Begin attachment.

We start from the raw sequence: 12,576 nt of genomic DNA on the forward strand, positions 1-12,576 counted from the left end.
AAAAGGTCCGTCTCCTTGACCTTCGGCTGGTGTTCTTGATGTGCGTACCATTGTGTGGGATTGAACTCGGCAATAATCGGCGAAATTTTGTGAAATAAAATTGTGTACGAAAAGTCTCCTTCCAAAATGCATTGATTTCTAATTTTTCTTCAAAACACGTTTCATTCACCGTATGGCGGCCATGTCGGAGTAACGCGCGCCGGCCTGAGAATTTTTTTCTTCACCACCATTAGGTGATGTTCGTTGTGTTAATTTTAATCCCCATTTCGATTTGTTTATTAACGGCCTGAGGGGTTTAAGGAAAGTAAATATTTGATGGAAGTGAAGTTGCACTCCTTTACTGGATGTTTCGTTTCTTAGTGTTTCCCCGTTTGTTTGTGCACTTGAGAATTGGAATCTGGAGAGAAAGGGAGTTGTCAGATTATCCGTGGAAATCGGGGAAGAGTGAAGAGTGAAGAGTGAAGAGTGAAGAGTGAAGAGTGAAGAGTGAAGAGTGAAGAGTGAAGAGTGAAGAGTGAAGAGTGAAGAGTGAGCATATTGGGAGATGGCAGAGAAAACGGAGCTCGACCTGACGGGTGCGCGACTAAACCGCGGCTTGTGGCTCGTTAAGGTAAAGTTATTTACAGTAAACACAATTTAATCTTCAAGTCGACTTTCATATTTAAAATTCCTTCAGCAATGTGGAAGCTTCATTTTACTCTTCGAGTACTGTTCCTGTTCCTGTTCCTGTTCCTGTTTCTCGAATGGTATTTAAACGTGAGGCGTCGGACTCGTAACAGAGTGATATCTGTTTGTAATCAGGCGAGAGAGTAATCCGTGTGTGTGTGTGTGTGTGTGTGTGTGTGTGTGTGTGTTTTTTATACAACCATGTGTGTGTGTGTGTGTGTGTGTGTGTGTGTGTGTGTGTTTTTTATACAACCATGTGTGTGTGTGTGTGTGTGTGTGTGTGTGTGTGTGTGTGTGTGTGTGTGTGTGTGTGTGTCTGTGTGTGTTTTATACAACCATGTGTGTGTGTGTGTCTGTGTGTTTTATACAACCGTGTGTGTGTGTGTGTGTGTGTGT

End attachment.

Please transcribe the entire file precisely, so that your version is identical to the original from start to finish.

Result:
We start from the raw sequence: 12,576 nt of genomic DNA on the forward strand, positions 1-12,576 counted from the left end.
AAAAGGTCCGTCTCCTTGACCTTCGGCTGGTGTTCTTGATGTGCGTACCATTGTGTGGGATTGAACTCGGCAATAATCGGCGAAATTTTGTGAAATAAAATTGTGTACGAAAAGTCTCCTTCCAAAATGCATTGATTTCTAATTTTTCTTCAAAACACGTTTCATTCACCGTATGGCGGCCATGTCGGAGTAACGCGCGCCGGCCTGAGAATTTTTTTCTTCACCACCATTAGGTGATGTTCGTTGTGTTAATTTTAATCCCCATTTCGATTTGTTTATTAACGGCCTGAGGGGTTTAAGGAAAGTAAATATTTGATGGAAGTGAAGTTGCACTCCTTTACTGGATGTTTCGTTTCTTAGTGTTTCCCCGTTTGTTTGTGCACTTGAGAATTGGAATCTGGAGAGAAAGGGAGTTGTCAGATTATCCGTGGAAATCGGGGAAGAGTGAAGAGTGAAGAGTGAAGAGTGAAGAGTGAAGAGTGAAGAGTGAAGAGTGAAGAGTGAAGAGTGAAGAGTGAAGAGTGAAGAGTGAGCATATTGGGAGATGGCAGAGAAAACGGAGCTCGACCTGACGGGTGCGCGACTAAACCGCGGCTTGTGGCTCGTTAAGGTAAAGTTATTTACAGTAAACACAATTTAATCTTCAAGTCGACTTTCATATTTAAAATTCCTTCAGCAATGTGGAAGCTTCATTTTACTCTTCGAGTACTGTTCCTGTTCCTGTTCCTGTTCCTGTTTCTCGAATGGTATTTAAACGTGAGGCGTCGGACTCGTAACAGAGTGATATCTGTTTGTAATCAGGCGAGAGAGTAATCCGTGTGTGTGTGTGTGTGTGTGTGTGTGTGTGTGTGTGTTTTTTATACAACCATGTGTGTGTGTGTGTGTGTGTGTGTGTGTGTGTGTGTGTTTTTTATACAACCATGTGTGTGTGTGTGTGTGTGTGTGTGTGTGTGTGTGTGTGTGTGTGTGTGTGTGTGTGTGTCTGTGTGTGTTTTATACAACCATGTGTGTGTGTGTGTCTGTGTGTTTTATACAACCGTGTGTGTGTGTGTGTGTGTGTGT